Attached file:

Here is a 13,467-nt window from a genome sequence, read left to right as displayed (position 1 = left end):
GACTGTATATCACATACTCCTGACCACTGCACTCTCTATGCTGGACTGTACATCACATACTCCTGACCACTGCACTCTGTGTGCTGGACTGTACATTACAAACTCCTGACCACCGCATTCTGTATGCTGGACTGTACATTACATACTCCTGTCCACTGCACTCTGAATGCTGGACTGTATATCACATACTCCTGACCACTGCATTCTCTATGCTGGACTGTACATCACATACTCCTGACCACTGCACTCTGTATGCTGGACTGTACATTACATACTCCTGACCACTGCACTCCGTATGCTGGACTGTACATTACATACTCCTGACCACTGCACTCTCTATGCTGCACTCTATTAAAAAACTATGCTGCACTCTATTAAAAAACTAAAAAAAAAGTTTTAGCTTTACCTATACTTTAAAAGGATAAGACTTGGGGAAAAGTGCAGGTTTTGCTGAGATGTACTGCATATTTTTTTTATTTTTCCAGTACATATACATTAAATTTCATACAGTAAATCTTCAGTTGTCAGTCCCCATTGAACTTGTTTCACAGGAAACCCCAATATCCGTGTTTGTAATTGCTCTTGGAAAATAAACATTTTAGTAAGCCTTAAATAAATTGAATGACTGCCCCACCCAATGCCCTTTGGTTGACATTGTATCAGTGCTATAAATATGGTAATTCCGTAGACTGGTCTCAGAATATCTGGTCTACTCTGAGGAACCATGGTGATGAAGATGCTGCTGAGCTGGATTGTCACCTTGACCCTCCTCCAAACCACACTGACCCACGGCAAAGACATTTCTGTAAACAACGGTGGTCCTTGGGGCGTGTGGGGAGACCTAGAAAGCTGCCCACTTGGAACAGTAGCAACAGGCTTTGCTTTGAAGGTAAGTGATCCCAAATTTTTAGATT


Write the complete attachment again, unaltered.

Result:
Here is a 13,467-nt window from a genome sequence, read left to right as displayed (position 1 = left end):
GACTGTATATCACATACTCCTGACCACTGCACTCTCTATGCTGGACTGTACATCACATACTCCTGACCACTGCACTCTGTGTGCTGGACTGTACATTACAAACTCCTGACCACCGCATTCTGTATGCTGGACTGTACATTACATACTCCTGTCCACTGCACTCTGAATGCTGGACTGTATATCACATACTCCTGACCACTGCATTCTCTATGCTGGACTGTACATCACATACTCCTGACCACTGCACTCTGTATGCTGGACTGTACATTACATACTCCTGACCACTGCACTCCGTATGCTGGACTGTACATTACATACTCCTGACCACTGCACTCTCTATGCTGCACTCTATTAAAAAACTATGCTGCACTCTATTAAAAAACTAAAAAAAAAGTTTTAGCTTTACCTATACTTTAAAAGGATAAGACTTGGGGAAAAGTGCAGGTTTTGCTGAGATGTACTGCATATTTTTTTTATTTTTCCAGTACATATACATTAAATTTCATACAGTAAATCTTCAGTTGTCAGTCCCCATTGAACTTGTTTCACAGGAAACCCCAATATCCGTGTTTGTAATTGCTCTTGGAAAATAAACATTTTAGTAAGCCTTAAATAAATTGAATGACTGCCCCACCCAATGCCCTTTGGTTGACATTGTATCAGTGCTATAAATATGGTAATTCCGTAGACTGGTCTCAGAATATCTGGTCTACTCTGAGGAACCATGGTGATGAAGATGCTGCTGAGCTGGATTGTCACCTTGACCCTCCTCCAAACCACACTGACCCACGGCAAAGACATTTCTGTAAACAACGGTGGTCCTTGGGGCGTGTGGGGAGACCTAGAAAGCTGCCCACTTGGAACAGTAGCAACAGGCTTTGCTTTGAAGGTAAGTGATCCCAAATTTTTAGATT